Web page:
Read the best movie reviews for the latest films showing in N Hollywood movie theatres including: Regency Theatre North Hollywood, Century 8, and Laemmle NoHo 7.
The Hunger Games: Catching Fire ups the ante for all involved, and delivers with a rare sequel that markedly improves on its predecessor. In the have and have-not country of Panem, Katniss (Jennifer Lawrence) and Peeta (Josh Hutcherson have just won the 74th Hunger games, but uneasy lies their crown—especially since Katniss has inspired devotion in the poorer districts.
12 years a Slave is a noteworthy film in many respects: as an intense, gripping exploration of slavery in the antebellum South; as an examination of man’s inhumanity to man, as well as the indomitability of the human spirit, albeit at tremendous cost; and finally, as the film that will bring long-overdue acclaim to the acting powerhouse that is Chiwetel Ejiofor. Directed by Steve McQueen and written by John Ridley, the film is based on Solomon Northrup’s memoir in which he recounted his years as a slave after having lived as a free man in the North.
Paul Greengrass’ Captain Phillips is a riveting, suspenseful thriller, especially in light of how well-publicized the real-life events portrayed in the film and the eventual outcome are to the general public.
Prisoners has some creepy, unsettling moments, but not enough to justify devoting 153 minutes of your life to it. The set-up involves two families whose lives are torn apart when two of their children (one from each family) are kidnapped on Thanksgiving. Fingers are pointed at the slow-witted driver (Paul Dano) of an RV that was parked in the area but the local police (led by Jake Glyllenhaal as a troubled, twitchy police detective) can’t make the charges stick, so Dano is released—to the everlasting wrath of one of the grieving fathers (Hugh Jackman). The religious, blue-collar Jackman, ultimately abetted (albeit reluctantly) by Terrence Howard as the other father, decides to take matters into his own hands, firmly believing that justice will be done. And when conventional interrogation techniques prove ineffective, Jackman decides to employ other, more questionable methods…meanwhile Glyllenhaal sifts through his own conflicting emotions and other leads in his own pursuit of justice.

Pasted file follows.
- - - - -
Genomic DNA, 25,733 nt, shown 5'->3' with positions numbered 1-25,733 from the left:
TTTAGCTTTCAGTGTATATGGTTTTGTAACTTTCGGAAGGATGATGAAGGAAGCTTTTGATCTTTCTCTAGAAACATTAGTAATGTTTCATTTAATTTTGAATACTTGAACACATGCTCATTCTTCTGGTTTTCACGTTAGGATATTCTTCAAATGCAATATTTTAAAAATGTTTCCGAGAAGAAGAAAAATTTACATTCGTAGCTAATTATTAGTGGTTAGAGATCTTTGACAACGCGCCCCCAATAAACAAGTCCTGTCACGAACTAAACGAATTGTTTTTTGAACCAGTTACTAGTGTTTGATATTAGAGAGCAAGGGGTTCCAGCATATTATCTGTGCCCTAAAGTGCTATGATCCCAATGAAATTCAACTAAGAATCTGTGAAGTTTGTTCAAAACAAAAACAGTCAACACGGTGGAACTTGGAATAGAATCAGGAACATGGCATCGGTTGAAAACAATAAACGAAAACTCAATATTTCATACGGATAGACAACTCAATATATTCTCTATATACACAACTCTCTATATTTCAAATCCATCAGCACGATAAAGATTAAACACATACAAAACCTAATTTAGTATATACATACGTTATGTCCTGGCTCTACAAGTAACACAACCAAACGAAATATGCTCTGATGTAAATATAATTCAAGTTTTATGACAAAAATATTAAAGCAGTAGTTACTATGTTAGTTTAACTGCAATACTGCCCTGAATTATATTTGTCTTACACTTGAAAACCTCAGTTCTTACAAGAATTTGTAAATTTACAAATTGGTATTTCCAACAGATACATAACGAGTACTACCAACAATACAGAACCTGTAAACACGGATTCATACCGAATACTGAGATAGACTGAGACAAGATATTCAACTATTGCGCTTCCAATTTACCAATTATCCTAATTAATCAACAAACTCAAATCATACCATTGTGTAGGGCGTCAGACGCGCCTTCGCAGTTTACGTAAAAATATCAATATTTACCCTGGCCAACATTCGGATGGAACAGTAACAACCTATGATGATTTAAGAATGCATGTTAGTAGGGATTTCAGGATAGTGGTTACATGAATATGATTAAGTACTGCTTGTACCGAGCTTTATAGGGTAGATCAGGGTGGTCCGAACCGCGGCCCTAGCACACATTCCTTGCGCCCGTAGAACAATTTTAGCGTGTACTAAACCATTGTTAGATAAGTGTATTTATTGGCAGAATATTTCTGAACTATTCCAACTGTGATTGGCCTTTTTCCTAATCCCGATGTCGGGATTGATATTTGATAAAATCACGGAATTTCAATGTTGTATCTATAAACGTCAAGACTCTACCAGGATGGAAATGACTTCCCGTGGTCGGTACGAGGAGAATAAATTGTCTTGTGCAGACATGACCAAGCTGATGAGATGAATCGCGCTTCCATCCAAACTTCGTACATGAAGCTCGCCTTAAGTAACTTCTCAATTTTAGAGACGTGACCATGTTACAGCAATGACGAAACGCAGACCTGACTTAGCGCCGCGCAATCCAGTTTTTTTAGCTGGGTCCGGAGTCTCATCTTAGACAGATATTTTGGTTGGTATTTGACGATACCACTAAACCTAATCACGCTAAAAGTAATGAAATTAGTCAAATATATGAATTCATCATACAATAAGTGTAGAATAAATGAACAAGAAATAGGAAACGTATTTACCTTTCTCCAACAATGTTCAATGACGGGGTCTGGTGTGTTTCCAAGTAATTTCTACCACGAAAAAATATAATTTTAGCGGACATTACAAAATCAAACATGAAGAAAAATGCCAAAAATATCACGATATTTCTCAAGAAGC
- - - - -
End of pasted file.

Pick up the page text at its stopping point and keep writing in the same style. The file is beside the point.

Lee Daniels’ The Butler is an entertaining, occasionally moving journey through recent American history as seen from the perspective of White House butler Cecil Gaines (Forest Whitaker), who, along with his rebellious son Louis (David Oyelowo), seems to be present for many of the decisive incidents in the Civil Rights movement.
The new sci-fi action drama Elysium convincingly depicts a bleak future in which the world is separated into two classes, where the wealthy get to enjoy the highest standards of health care while the rest are left to fend for themselves under increasingly impersonal, hostile conditions—wait a minute, that sounds pretty much like today. In fact, one might think that this latest film from District 9’s director Neill Blomkamp is another attempt to make an allegory for our times under the guise of science fiction.
RED 2 proves to be an unexpectedly entertaining sequel to RED (Retired Extremely Dangerous).
RED was one of the more pleasant surprises of 2010, what with relaxed, amusing performances from Bruce Willis, Helen Mirren and Morgan Freeman and an over-the-top but very engaging turn from John Malkovich.
I know this is somewhat of a backhanded compliment, but The Lone Ranger, as directed by Gore Verbinski, and enacted by Arme Hammer in the title role, and Johnny Depp as Tonto, is far from horrific—it’sactually pretty entertaining at times. It is also overly complicated while remaining more than a tad predictable, so that the protracted length heightens one’s awareness that the movie is wildly overblown. What’s good about the movie virtually begins and ends with its raison d’etre: Johnny Depp’s Tonto. His interpretation is not so much a reconstruction (or deconstruction) as one might think. Depp’s Tonto is wary, intelligent, resourceful, and possesses an innate dignity, as did Jay Silverheels. He also gets the most withering one-liners and several opportunities to provide some humorously quizzical reactions. Depp and Arme Hammer are also able to work up a little chemistry in the scenes where they aren’t being swamped by the machinations of the convoluted plot. The movie also benefits from a nicely done prologue with a 1930’s carnival setting where Tonto is now enacting the “noble savage”. This places the action of the movie from a very old Tonto’s perspective, and further enhances the nobility and humanity of Tonto.